Nonconformity in Toft

Methodist Church 2007, see round window on left over the original door

There is no doubt that Puritan Ideas had taken deep root in Toft at the time of the Great Civil War (1642—45). From that time forward there is a history of many people and many families in the Village who wished to break away from the Established Church and to follow their own ideals of worship.

In 1659 and on other occasions John Bunyan came by invitation to preach in a barn in Toft; and afterwards there are records of numerous meetings in houses, often illegal because of the persecuting Acts of Parliament which followed the Restoration of King Charles II in 1660. Later, licences were sometimes granted for houses to be used for religious meetings.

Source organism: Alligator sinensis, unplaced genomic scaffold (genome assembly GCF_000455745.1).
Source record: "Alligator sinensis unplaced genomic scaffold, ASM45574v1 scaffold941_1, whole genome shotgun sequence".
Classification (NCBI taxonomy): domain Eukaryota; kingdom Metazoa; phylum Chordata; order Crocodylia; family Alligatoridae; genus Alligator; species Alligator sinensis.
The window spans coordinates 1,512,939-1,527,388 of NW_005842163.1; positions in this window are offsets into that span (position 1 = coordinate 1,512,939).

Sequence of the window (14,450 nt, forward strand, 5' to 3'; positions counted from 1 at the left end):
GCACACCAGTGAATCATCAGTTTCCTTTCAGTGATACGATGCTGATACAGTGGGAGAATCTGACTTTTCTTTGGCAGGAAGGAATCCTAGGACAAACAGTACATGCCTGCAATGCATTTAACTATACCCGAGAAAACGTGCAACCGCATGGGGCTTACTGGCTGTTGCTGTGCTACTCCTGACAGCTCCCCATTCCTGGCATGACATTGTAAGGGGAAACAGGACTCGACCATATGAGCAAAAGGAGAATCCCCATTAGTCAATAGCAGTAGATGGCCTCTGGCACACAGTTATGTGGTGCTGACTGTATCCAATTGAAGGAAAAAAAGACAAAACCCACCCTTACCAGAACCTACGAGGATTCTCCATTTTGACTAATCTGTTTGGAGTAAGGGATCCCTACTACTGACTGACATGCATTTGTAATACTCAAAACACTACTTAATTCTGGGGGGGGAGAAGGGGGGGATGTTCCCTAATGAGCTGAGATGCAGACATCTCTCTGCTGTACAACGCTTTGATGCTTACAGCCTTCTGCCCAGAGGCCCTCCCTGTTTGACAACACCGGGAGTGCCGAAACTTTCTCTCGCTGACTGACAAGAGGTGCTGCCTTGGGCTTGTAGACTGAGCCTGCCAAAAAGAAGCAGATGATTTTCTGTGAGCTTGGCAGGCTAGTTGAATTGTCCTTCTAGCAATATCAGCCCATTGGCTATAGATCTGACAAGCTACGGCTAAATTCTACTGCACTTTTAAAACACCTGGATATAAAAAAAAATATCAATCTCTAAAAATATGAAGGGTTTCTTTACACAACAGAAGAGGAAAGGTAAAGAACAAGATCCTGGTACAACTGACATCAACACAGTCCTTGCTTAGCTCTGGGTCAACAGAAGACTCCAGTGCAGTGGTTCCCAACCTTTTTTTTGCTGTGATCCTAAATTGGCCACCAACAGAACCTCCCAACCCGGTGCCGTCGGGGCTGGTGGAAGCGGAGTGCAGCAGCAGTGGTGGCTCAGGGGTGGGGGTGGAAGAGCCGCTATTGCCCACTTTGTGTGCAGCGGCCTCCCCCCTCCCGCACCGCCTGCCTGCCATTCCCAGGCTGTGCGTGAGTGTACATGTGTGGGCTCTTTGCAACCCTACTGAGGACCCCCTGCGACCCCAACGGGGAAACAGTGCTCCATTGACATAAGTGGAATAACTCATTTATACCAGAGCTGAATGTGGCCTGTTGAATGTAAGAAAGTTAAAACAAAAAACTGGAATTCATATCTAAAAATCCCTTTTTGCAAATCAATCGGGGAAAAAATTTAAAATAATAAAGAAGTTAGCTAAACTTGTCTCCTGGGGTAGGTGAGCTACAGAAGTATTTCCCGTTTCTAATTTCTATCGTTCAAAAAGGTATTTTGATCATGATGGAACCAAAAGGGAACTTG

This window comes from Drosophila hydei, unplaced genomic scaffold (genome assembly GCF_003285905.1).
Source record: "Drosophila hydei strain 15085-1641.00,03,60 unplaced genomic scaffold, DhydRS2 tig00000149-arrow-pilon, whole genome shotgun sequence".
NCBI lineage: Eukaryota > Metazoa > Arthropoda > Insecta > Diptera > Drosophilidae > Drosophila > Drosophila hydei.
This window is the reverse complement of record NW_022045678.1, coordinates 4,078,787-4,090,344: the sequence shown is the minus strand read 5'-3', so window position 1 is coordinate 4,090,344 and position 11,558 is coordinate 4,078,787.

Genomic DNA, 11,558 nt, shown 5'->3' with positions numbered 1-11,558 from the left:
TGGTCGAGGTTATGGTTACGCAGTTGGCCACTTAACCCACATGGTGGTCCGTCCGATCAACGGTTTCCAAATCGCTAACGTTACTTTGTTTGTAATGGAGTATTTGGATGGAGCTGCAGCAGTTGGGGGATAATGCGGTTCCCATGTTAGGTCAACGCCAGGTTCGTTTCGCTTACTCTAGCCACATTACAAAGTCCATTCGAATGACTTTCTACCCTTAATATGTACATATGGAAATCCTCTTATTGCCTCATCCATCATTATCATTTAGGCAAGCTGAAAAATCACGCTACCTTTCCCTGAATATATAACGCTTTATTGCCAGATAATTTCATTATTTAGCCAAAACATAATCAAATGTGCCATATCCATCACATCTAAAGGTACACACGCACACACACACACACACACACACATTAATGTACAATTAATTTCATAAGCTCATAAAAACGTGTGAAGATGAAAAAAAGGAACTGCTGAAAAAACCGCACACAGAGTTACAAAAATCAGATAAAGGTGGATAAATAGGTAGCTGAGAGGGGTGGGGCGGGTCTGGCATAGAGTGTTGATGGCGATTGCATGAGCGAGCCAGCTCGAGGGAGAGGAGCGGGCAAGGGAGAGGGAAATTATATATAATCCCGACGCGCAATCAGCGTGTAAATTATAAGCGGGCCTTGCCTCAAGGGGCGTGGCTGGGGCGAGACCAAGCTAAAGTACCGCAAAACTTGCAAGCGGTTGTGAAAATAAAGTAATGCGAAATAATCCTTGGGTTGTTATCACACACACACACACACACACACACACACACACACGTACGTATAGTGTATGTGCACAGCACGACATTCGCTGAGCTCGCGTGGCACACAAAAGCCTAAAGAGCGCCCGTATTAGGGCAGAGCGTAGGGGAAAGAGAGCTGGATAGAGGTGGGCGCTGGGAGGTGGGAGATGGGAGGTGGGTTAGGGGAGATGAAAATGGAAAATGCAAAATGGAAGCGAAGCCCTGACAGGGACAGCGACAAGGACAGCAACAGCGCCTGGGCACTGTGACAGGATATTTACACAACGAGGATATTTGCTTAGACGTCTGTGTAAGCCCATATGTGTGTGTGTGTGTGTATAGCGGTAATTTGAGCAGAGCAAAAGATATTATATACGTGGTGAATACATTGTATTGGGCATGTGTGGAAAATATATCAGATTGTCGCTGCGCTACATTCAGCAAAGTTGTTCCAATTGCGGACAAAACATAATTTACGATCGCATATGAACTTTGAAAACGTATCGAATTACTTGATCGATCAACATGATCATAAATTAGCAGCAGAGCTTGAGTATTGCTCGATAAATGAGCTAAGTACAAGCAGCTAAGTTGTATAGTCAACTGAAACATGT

In 1860, a Primitive Methodist group was formed, led by John Tebbit, and in 1862 the foundation stone of a church was laid on land leased from R. Beldam, Esq., Lord of the Manor. This church was renovated in 1940, and a schoolroom was added.

In 1950 the Village Fireside was founded, which became a meeting open to all, under the joint presidency of the Methodist Minister and the Rector of Toft.

Framed covenant

Whilst John Beer was Rector and Whitfield Foy Methodist Minister a monthly service of Holy Communion was instituted and gradually the two congregations became closer together until in May, 1999 a Covenant was signed. This was followed in November 2003 by the establishment of a Local Ecumenical Partnership – the Church in Toft.


inside Methodist Chapel before modernisation

Date of original building

Rev WH Tebbit who opened the extension

Methodist Chapel - 1940 - following enlargement

Inside the chapel - 2007

Sanctuary with cross made by Gordon Gibson